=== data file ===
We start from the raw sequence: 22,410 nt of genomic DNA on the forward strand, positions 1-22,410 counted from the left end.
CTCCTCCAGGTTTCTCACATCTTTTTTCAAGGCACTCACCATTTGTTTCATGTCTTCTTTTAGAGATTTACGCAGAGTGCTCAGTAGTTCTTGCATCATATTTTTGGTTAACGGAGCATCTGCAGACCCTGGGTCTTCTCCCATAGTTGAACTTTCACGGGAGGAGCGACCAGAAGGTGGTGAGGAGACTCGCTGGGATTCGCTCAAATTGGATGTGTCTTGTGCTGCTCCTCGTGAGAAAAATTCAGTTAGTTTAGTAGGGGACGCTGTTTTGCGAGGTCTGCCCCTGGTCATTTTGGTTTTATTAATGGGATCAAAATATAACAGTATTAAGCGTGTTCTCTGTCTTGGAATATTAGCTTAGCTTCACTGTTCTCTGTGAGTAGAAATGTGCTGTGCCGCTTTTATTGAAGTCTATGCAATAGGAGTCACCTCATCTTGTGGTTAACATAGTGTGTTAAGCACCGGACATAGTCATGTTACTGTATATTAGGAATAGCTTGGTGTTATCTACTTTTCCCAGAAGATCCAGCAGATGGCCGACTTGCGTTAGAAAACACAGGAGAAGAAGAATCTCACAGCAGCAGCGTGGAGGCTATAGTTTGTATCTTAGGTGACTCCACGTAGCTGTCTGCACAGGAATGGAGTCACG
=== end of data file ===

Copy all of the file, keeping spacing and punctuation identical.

We start from the raw sequence: 22,410 nt of genomic DNA on the forward strand, positions 1-22,410 counted from the left end.
CTCCTCCAGGTTTCTCACATCTTTTTTCAAGGCACTCACCATTTGTTTCATGTCTTCTTTTAGAGATTTACGCAGAGTGCTCAGTAGTTCTTGCATCATATTTTTGGTTAACGGAGCATCTGCAGACCCTGGGTCTTCTCCCATAGTTGAACTTTCACGGGAGGAGCGACCAGAAGGTGGTGAGGAGACTCGCTGGGATTCGCTCAAATTGGATGTGTCTTGTGCTGCTCCTCGTGAGAAAAATTCAGTTAGTTTAGTAGGGGACGCTGTTTTGCGAGGTCTGCCCCTGGTCATTTTGGTTTTATTAATGGGATCAAAATATAACAGTATTAAGCGTGTTCTCTGTCTTGGAATATTAGCTTAGCTTCACTGTTCTCTGTGAGTAGAAATGTGCTGTGCCGCTTTTATTGAAGTCTATGCAATAGGAGTCACCTCATCTTGTGGTTAACATAGTGTGTTAAGCACCGGACATAGTCATGTTACTGTATATTAGGAATAGCTTGGTGTTATCTACTTTTCCCAGAAGATCCAGCAGATGGCCGACTTGCGTTAGAAAACACAGGAGAAGAAGAATCTCACAGCAGCAGCGTGGAGGCTATAGTTTGTATCTTAGGTGACTCCACGTAGCTGTCTGCACAGGAATGGAGTCACG